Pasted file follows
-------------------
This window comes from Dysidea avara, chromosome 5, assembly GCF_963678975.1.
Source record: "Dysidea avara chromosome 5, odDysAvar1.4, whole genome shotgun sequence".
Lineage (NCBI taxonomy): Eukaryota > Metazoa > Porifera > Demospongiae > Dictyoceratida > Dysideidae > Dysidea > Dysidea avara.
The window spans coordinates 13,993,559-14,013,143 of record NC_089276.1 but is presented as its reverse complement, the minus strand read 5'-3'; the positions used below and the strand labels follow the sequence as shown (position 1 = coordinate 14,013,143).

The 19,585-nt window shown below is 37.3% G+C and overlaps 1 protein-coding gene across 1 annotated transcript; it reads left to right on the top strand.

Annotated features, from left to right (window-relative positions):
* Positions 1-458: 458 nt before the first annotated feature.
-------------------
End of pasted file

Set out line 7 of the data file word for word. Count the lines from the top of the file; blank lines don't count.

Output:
* Positions 1-458: 458 nt before the first annotated feature.